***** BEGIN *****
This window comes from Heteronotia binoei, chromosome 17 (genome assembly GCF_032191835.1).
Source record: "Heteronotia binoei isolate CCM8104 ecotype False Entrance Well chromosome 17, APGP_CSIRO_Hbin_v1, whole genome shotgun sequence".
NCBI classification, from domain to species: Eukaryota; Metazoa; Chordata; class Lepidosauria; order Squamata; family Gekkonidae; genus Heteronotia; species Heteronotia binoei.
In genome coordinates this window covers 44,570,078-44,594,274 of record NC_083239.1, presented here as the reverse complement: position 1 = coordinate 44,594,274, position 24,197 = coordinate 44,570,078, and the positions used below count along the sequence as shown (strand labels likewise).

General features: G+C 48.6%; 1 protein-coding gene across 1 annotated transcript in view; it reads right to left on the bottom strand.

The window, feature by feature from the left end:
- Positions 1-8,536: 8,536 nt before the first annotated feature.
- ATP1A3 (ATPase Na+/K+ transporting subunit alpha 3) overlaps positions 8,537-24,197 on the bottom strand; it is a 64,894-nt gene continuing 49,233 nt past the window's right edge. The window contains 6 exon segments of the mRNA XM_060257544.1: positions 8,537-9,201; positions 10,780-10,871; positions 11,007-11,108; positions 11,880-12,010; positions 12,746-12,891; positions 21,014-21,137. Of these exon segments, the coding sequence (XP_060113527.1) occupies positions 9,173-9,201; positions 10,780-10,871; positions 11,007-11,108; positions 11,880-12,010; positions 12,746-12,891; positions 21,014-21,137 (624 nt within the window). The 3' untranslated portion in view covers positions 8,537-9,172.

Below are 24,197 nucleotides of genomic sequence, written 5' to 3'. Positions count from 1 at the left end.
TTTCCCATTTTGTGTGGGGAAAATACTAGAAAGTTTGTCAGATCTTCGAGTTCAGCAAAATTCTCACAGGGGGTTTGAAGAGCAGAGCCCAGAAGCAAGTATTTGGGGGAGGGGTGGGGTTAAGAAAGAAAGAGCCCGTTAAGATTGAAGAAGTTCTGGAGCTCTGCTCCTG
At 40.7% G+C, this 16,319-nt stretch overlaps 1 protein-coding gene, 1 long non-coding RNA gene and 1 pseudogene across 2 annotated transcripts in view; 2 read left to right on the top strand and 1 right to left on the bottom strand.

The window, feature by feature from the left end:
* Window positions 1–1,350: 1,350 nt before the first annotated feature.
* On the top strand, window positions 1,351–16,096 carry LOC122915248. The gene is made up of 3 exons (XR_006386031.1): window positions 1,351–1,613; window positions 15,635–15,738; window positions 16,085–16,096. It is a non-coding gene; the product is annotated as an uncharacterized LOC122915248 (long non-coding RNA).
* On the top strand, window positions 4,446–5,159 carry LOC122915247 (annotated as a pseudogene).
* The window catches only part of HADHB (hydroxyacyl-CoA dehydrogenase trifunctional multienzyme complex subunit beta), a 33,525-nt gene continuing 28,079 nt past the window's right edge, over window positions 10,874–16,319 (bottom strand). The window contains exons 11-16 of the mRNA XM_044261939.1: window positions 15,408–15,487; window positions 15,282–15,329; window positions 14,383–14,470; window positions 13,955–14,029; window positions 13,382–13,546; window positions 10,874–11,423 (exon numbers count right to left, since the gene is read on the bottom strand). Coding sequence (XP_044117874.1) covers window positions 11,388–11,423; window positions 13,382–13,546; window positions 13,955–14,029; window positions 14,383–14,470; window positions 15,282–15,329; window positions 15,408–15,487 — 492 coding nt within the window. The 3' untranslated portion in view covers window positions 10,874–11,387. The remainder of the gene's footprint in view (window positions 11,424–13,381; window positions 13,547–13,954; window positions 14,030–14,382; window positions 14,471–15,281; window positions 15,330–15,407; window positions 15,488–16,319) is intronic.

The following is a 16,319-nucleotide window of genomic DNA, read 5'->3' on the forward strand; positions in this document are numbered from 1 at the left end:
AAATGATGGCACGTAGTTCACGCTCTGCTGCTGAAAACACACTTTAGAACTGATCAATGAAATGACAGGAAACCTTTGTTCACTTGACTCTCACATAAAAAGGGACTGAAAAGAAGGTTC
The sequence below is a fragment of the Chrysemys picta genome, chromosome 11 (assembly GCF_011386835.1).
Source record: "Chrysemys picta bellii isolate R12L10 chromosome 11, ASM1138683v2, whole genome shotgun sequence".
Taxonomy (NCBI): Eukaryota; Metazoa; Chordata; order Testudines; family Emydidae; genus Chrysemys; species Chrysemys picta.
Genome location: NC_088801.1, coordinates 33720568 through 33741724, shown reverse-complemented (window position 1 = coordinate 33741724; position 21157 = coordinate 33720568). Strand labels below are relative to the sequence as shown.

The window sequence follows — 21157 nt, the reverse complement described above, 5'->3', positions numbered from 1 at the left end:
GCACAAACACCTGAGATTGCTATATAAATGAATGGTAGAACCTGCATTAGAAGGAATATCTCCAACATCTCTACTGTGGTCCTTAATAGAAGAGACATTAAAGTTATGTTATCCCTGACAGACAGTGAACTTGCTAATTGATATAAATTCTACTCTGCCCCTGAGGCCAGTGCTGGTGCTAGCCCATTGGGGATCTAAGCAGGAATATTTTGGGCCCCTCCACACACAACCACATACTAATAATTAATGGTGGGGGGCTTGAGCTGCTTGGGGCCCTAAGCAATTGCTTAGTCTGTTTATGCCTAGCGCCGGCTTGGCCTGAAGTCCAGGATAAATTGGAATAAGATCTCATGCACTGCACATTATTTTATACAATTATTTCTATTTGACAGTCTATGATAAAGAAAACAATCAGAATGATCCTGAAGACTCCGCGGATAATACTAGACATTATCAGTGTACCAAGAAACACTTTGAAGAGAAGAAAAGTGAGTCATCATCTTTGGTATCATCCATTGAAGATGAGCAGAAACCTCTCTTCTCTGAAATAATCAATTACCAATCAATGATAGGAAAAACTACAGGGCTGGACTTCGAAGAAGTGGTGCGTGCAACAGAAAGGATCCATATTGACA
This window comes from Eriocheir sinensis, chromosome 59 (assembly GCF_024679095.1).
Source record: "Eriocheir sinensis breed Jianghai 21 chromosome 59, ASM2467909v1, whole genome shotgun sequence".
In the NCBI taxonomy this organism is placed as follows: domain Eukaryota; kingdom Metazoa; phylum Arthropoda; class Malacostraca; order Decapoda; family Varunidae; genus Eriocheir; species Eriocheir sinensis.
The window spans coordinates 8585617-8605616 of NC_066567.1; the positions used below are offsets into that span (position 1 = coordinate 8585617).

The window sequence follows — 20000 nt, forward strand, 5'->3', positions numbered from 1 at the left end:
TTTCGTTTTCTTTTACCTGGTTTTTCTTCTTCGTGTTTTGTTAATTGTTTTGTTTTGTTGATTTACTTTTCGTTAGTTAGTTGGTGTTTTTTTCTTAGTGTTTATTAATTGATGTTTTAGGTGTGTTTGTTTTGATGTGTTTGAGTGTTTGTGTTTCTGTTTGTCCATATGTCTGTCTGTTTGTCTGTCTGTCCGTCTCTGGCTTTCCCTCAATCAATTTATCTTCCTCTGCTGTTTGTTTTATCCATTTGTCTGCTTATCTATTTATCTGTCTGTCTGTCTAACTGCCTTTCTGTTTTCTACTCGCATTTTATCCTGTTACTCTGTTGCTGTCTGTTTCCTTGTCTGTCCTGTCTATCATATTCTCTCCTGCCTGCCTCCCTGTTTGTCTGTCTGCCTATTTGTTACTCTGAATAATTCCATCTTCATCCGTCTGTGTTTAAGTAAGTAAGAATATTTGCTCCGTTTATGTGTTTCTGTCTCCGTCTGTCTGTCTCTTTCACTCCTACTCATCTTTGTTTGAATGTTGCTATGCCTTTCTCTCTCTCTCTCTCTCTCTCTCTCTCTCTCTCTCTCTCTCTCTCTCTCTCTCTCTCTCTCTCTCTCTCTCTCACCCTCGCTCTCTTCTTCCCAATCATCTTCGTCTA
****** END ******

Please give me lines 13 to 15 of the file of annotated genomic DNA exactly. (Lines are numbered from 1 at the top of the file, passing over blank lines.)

* Window positions 1–1,350: 1,350 nt before the first annotated feature.
* On the top strand, window positions 1,351–16,096 carry LOC122915248. The gene is made up of 3 exons (XR_006386031.1): window positions 1,351–1,613; window positions 15,635–15,738; window positions 16,085–16,096. It is a non-coding gene; the product is annotated as an uncharacterized LOC122915248 (long non-coding RNA).
* On the top strand, window positions 4,446–5,159 carry LOC122915247 (annotated as a pseudogene).